Being a juror is an amazing experience. It is heartening to see how thoughtful the teams were in their designs. The students included innovative approaches to achieve the design goals and some created models to show off their design.

Solar Decathlon Design Challenge Takeaways
Solar Decathlon Design Challenge Takeaways

Laura Dwyer | DuPont™ Performance Building Solutions

Tell us more about your experience in working with the participants at the Solar Decathlon Design Challenge.

The Department of Energy (DOE) sponsored a design challenge for Net Zero buildings to engage college and university students in a variety of studies in designing homes, schools and multifamily buildings in suburban and urban areas that meet the DOE Net Zero ready home guidelines. This year, over 80 school teams from around the world submitted designs and 42 were selected to present in Denver the weekend of April 12-14, 2019 at the National Renewable Energy Labs (NREL). College teams had 30 minutes to present their designs to a panel of jurors who provided feedback and asked questions that helped students consider design elements that could improve their work.

My jury judged the Urban Single Family category. Being a juror is an amazing experience. It is heartening to see how thoughtful the teams were in their designs. The students included innovative approaches to achieve the design goals and some created models to show off their design. Virtual reality was used by some teams so that viewers could experience their designs. 


Who were the winners and what was their winning design? How does this speak to the future of the Net Zero buildings?

Georgia State University won the Urban Single Family infill category. Their design showed a comprehensive understanding of how the components of the building site and building work together to create beautiful environments that are energy efficient and healthy to occupy. The team included gardens to grow food in an urban area that was a ‘food desert = no grocery stores were close to the community’. 


Were there other designs that you feel are noteworthy here? 

Several teams approached urban infill very creatively. Jefferson University proposed modules constructed in a factory that were completely finished and could be placed on top of existing row homes in Philadelphia as a way for current lower income residents to generate income and bring new tenants to areas that need revitalization.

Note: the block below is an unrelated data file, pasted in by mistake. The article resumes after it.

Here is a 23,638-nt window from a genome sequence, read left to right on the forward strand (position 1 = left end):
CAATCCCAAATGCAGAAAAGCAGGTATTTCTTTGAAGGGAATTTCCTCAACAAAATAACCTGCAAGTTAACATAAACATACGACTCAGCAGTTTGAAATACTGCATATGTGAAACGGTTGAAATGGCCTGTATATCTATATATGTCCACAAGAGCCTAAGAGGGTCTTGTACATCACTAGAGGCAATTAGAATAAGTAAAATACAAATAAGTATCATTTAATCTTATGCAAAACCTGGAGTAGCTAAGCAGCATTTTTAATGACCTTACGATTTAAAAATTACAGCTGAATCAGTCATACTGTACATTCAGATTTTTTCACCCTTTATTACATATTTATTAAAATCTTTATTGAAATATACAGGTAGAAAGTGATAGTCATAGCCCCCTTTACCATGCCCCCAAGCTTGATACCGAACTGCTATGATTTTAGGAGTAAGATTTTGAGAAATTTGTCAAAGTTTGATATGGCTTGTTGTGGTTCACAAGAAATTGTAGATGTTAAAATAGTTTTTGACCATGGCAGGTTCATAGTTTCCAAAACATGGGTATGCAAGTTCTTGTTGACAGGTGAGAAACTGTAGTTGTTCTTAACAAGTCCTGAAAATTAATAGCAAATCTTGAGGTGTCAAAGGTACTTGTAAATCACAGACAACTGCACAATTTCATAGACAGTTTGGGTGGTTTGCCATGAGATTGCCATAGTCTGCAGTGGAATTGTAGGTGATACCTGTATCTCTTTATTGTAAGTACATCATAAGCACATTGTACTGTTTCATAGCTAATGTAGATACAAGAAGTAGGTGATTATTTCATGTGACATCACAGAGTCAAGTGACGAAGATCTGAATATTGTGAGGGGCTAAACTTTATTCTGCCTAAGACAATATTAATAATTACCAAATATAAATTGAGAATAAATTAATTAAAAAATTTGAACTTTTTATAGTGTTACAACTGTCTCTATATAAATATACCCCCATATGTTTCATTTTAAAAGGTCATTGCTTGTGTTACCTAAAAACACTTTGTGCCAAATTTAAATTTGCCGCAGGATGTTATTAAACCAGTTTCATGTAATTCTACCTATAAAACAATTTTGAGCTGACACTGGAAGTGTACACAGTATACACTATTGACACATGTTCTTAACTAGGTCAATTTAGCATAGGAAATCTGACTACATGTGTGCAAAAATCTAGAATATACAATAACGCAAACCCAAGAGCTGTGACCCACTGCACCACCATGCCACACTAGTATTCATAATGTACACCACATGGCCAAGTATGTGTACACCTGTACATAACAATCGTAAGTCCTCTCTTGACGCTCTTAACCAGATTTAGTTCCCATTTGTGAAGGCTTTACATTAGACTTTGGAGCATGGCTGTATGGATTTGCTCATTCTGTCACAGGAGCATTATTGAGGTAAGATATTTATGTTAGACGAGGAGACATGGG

What skills are needed most in the construction industry to keep up with the fast pace of innovation? 

Having fresh perspectives on addressing the lack of housing that is attainable is the greatest asset the teams brought to innovation in the construction space. They used materials and designs to achieve that goal that standard industry practices may not have considered including repurposing cargo containers and changing city codes to allow residents to build auxiliary dwelling units (ADUs) – independent small dwellings – on existing land to rent or use for extended families who can’t afford the prices in some markets.


What is your hope for future generations in getting young adults involved in organizations such as the Solar Decathlon Design Challenge? 

It’s important to engage students in addressing the housing challenges we face globally early as they are the future of solving those challenges. Sponsoring and participating in the Design Challenge helps shape that future to some degree so that new entrants into the construction space are well-versed in how to deal with and design to these housing challenges.


How do events like the Solar Decathlon Design Challenge help students learn more about thought leadership and collaboration with peers? 

Many lines of study are insular to that topic. The Design Challenge encourages different lines of study (engineering, architecture, construction management) to work together to create net zero structures. The students learn from each other and from the sponsors on how to think holistically about buildings so that they can be constructed to produce energy, minimize water use and provide healthy environments for the inhabitants.


When is the next competition and how can students and schools get qualified to participate? 

Interested teams can check the Department of Energy’s website to see when and where the next Solar Decathlon Design Challenge will be held.



About Laura Dwyer
Laura Dwyer is the global innovation leader for DuPont™ Performance Building Solutions. She is responsible for working globally to understand  construction market needs and identify opportunities to collaborate and provide innovative solutions. Previously, she managed the Global DuPont™ Building Knowledge Center, an international network of experts who shape insights, creates tools, and provides resources to help members of the building industry navigate the changing future.


The content & opinions in this article are the author’s and do not necessarily represent the views of AltEnergyMag

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